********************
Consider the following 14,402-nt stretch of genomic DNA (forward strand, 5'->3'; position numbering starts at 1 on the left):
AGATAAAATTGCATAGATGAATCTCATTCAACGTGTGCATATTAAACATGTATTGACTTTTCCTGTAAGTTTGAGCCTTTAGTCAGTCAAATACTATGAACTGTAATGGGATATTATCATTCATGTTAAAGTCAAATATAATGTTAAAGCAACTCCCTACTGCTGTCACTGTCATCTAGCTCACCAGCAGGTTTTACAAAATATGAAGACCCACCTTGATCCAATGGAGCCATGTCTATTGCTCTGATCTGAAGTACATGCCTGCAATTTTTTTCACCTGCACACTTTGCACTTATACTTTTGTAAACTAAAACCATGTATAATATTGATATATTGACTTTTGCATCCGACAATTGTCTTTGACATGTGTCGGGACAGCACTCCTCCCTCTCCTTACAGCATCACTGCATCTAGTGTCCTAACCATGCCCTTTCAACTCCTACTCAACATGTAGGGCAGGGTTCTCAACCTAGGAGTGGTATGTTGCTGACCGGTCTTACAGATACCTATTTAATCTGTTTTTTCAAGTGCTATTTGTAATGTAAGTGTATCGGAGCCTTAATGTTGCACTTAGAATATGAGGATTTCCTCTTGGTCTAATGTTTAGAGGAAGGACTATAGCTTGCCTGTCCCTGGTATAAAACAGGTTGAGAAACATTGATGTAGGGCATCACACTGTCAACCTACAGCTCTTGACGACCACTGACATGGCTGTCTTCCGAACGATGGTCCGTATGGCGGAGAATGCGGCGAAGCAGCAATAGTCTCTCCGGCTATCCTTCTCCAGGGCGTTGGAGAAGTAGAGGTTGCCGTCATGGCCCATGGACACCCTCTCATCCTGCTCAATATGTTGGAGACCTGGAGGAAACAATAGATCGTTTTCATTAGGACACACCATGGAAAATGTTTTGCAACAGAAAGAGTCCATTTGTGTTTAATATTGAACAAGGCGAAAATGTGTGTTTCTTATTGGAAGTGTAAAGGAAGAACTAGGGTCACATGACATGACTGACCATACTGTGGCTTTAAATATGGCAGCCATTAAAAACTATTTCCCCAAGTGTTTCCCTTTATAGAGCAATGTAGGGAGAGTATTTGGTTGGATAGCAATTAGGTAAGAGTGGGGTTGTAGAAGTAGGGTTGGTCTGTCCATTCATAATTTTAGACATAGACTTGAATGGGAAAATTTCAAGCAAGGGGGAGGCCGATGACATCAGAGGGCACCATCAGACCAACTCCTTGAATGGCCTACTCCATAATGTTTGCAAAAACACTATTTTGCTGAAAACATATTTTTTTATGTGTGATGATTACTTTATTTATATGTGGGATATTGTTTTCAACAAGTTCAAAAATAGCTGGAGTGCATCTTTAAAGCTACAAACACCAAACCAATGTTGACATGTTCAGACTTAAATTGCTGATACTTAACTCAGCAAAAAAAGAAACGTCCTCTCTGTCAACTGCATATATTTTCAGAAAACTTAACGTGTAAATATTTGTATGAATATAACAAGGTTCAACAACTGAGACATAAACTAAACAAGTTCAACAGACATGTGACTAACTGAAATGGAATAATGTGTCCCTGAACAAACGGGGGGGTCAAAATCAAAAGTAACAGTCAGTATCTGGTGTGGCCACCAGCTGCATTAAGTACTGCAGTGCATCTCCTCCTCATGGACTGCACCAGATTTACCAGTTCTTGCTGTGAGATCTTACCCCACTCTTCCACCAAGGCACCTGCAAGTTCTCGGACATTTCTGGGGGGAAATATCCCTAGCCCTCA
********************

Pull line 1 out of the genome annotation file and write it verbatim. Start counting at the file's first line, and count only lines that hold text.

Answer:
Consider the following 14,402-nt stretch of genomic DNA (forward strand, 5'->3'; position numbering starts at 1 on the left):